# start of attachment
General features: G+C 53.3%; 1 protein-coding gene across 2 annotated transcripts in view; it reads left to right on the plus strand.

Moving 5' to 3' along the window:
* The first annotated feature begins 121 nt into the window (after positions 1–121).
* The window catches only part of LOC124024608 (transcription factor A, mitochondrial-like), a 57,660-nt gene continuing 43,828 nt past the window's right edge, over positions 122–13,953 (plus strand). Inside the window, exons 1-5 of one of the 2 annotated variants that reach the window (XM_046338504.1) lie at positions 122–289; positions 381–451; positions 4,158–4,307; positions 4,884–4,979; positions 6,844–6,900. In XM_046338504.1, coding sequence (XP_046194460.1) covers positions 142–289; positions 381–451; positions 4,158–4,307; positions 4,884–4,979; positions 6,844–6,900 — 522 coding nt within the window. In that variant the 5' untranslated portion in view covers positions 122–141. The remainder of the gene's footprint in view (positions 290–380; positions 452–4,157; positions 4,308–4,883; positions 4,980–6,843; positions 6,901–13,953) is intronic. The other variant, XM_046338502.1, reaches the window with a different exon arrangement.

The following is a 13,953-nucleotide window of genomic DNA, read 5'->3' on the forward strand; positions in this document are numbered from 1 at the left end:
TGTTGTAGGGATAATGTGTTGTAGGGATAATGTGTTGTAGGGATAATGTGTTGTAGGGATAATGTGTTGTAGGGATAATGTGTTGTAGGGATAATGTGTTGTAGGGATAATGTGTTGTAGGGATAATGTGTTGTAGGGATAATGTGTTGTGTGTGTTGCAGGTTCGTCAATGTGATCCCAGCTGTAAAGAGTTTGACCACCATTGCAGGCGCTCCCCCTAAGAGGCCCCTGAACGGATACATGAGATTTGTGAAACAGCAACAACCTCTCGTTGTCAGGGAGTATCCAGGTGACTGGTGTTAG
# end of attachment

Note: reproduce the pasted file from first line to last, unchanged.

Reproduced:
General features: G+C 53.3%; 1 protein-coding gene across 2 annotated transcripts in view; it reads left to right on the plus strand.

Moving 5' to 3' along the window:
* The first annotated feature begins 121 nt into the window (after positions 1–121).
* The window catches only part of LOC124024608 (transcription factor A, mitochondrial-like), a 57,660-nt gene continuing 43,828 nt past the window's right edge, over positions 122–13,953 (plus strand). Inside the window, exons 1-5 of one of the 2 annotated variants that reach the window (XM_046338504.1) lie at positions 122–289; positions 381–451; positions 4,158–4,307; positions 4,884–4,979; positions 6,844–6,900. In XM_046338504.1, coding sequence (XP_046194460.1) covers positions 142–289; positions 381–451; positions 4,158–4,307; positions 4,884–4,979; positions 6,844–6,900 — 522 coding nt within the window. In that variant the 5' untranslated portion in view covers positions 122–141. The remainder of the gene's footprint in view (positions 290–380; positions 452–4,157; positions 4,308–4,883; positions 4,980–6,843; positions 6,901–13,953) is intronic. The other variant, XM_046338502.1, reaches the window with a different exon arrangement.

The following is a 13,953-nucleotide window of genomic DNA, read 5'->3' on the forward strand; positions in this document are numbered from 1 at the left end:
TGTTGTAGGGATAATGTGTTGTAGGGATAATGTGTTGTAGGGATAATGTGTTGTAGGGATAATGTGTTGTAGGGATAATGTGTTGTAGGGATAATGTGTTGTAGGGATAATGTGTTGTAGGGATAATGTGTTGTAGGGATAATGTGTTGTGTGTGTTGCAGGTTCGTCAATGTGATCCCAGCTGTAAAGAGTTTGACCACCATTGCAGGCGCTCCCCCTAAGAGGCCCCTGAACGGATACATGAGATTTGTGAAACAGCAACAACCTCTCGTTGTCAGGGAGTATCCAGGTGACTGGTGTTAG